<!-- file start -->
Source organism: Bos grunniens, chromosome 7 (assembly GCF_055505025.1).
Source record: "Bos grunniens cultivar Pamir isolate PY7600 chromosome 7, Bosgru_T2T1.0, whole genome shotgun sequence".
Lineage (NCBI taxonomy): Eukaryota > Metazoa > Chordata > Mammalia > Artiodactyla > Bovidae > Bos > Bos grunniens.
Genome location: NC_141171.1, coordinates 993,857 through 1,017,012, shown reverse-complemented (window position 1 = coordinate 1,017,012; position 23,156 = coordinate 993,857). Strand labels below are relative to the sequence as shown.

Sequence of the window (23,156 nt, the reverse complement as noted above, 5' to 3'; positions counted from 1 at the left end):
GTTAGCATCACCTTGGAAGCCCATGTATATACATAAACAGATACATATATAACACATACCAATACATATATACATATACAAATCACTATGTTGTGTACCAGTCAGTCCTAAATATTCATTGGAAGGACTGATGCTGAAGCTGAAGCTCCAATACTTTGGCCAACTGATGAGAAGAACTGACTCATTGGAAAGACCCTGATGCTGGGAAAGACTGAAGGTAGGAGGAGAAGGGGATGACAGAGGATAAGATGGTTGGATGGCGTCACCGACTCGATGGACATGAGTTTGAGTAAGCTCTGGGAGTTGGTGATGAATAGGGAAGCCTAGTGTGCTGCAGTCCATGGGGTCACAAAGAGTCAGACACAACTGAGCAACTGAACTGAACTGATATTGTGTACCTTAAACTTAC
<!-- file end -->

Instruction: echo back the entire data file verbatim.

Source organism: Bos grunniens, chromosome 7 (assembly GCF_055505025.1).
Source record: "Bos grunniens cultivar Pamir isolate PY7600 chromosome 7, Bosgru_T2T1.0, whole genome shotgun sequence".
Lineage (NCBI taxonomy): Eukaryota > Metazoa > Chordata > Mammalia > Artiodactyla > Bovidae > Bos > Bos grunniens.
Genome location: NC_141171.1, coordinates 993,857 through 1,017,012, shown reverse-complemented (window position 1 = coordinate 1,017,012; position 23,156 = coordinate 993,857). Strand labels below are relative to the sequence as shown.

Sequence of the window (23,156 nt, the reverse complement as noted above, 5' to 3'; positions counted from 1 at the left end):
GTTAGCATCACCTTGGAAGCCCATGTATATACATAAACAGATACATATATAACACATACCAATACATATATACATATACAAATCACTATGTTGTGTACCAGTCAGTCCTAAATATTCATTGGAAGGACTGATGCTGAAGCTGAAGCTCCAATACTTTGGCCAACTGATGAGAAGAACTGACTCATTGGAAAGACCCTGATGCTGGGAAAGACTGAAGGTAGGAGGAGAAGGGGATGACAGAGGATAAGATGGTTGGATGGCGTCACCGACTCGATGGACATGAGTTTGAGTAAGCTCTGGGAGTTGGTGATGAATAGGGAAGCCTAGTGTGCTGCAGTCCATGGGGTCACAAAGAGTCAGACACAACTGAGCAACTGAACTGAACTGATATTGTGTACCTTAAACTTAC